Menu

Opinion

After budget battle disaster can the Internet save American democracy?

660-Capitol-Dome-AP.jpg

FILE -- Sept. 1, 2013: The dome of the U.S. Capitol is seen in Washington.AP Photo/Carolyn Kaster

Online advocacy – the ability of any citizen to voice their concern or request with their elected leaders using the Internet – hasn’t changed much in 15 years, and it’s time to upend how it works.  

Even before the recent partial government shutdown, congressional approval ratings were as low as they have ever been in the history of polling. 

The partial government shutdown not only exacerbated this disapproval, but piled onto it a feeling of general powerlessness among many Americans to influence their legislators. That feeling, more than anything else, needs to change.

The Internet has given everyone a voice, but are those voices being heard?

We know that the public should have a greater role in government, but the promise of making that possible online – or even offline through letter writing and phone calling – is far from fulfilled.

We are in a digital era where almost everything is a click away, a period of unprecedented openness and accountability. From tweets at the White House to comments on congressional Facebook pages, there are more tools today than ever before for citizens to “make their voice heard,” and hundreds of millions of people have used them to direct petitions to government leaders about every issue under the sun.

The great result is a widespread expectation that anyone can advocate on behalf of something he or she cares about and that public leaders should listen. 

So why does it still feel like our elected officials are more distant and inscrutable than ever? The Internet has given everyone a voice, but are those voices being heard?

At the heart of the problem is this: by simply “adding their voice” to an opaque advocacy system designed to allow legislators to receive messages, not interact or engage with constituents, citizens aren’t really being heard.

Worse yet, this system doesn’t even do the one thing it’s supposed to do – send your message to decision makers – all that well. It’s not just a problem for a citizen who want to be heard; it’s a major challenge for the mayors, governors and members of Congress on the receiving end.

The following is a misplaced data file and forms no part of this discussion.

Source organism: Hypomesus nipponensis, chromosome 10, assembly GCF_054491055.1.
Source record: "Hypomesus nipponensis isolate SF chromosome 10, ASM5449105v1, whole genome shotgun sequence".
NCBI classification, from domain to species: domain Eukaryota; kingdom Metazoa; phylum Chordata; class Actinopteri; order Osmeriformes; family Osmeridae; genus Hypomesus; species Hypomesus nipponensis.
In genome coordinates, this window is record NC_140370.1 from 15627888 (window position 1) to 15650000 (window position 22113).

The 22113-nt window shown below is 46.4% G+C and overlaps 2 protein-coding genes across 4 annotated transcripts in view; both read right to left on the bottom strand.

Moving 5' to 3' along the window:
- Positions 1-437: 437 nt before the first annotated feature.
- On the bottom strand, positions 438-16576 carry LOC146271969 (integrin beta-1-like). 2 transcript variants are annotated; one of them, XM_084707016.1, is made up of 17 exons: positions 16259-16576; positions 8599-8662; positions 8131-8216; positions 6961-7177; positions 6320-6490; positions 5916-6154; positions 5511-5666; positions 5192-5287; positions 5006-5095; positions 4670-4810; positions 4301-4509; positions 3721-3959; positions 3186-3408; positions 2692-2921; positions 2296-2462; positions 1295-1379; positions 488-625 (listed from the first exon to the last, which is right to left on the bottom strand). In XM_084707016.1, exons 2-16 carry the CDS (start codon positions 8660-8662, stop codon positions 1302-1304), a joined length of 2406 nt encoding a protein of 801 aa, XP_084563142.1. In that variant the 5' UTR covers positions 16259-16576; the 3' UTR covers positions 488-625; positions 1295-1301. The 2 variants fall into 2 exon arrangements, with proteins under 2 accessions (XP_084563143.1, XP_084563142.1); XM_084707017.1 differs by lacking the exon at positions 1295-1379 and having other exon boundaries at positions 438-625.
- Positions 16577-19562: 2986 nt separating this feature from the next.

If you are a member of Congress today, you receive thousands upon thousands of unorganized emails and social media messages each week on every topic imaginable, often from people who aren’t your constituents. 

Attempting to make sense of it all is the full-time job of multiple staff members and interns, and not one of them would honestly tell you they have a handle on it all or are able to effectively engage with all the senders of those messages.

Of course, if you are a citizen petitioning your member of Congress, you are equally stymied. It’s easy for you to sign a petition that generates an email to your representative or to write an email yourself. But did they get your e-mail? Did they read it? Did they care? How many other people have written in on the same topic? Who are they, and how can you connect to them?

The modern tragedy of advocacy is that, too often, “effective” online organizing drives so many people to contact government leaders that those leaders can’t distinguish the signal from the noise, leaving them feeling bombarded and attacked, rather than ready to work toward solutions with the people they were elected to serve. 

Indeed, many decision makers still view the press release as their go-to response vehicle, hoping that traditional media will cover their message in soundbites better suited for political gamesmanship than problem solving.

The solution is not to increase the number of messages going in but change the way that both citizens and elected leaders engage with one another. Instead of bringing citizen voices inside government, we need to bring government out to where the people are.

This week, Change.org is launching a new initiative to realize the potential of this type of two-way communication. 

The tool, called Decision Makers, brings government leaders and users face-to-face online by allowing elected officials to respond directly and publicly to Change.org petitions sent by their constituents. 

Petitions signed to a given elected official will be out in the open and aggregated into a quickly-searchable profile page, meaning citizens will know which issues people in their communities are taking action on, how many people have joined in, and how elected officials have responded.

Leaders like Rep. Paul Ryan and Sen. Elizabeth Warren have already signed up for Decision Makers, and elected leaders at all levels of government will be following in the coming weeks.

Tools like these upend advocacy by transforming the very definition of political engagement. The shutdown and ensuing political finger pointing left us feeling more powerless than ever, but what if, next time, Congress spent those 16 days listening and responding to constituent concerns directly? Not through press releases, but through public online messages that reach citizens in real time?

It’s nearly impossible to change a game by continuing to play it the same way. By incentivizing government to go where the people are, we’re taking the first steps in changing how the game itself is played.

Jake Brewer is director of external affairs at Change.org. Recently, Jake joined the leadership team of Change.org to help change the relationship between leaders in government and business and the people who start and sign petitions to them. Jake also serves as a Partner at Fission Strategy, where his work has included projects ranging from a first-of-its-kind White House initiative on Veteran employment, to national open-data and next-generation Internet applications, to reframing the immigration debate as a co-founder of Define American with Jose Antonio Vargas.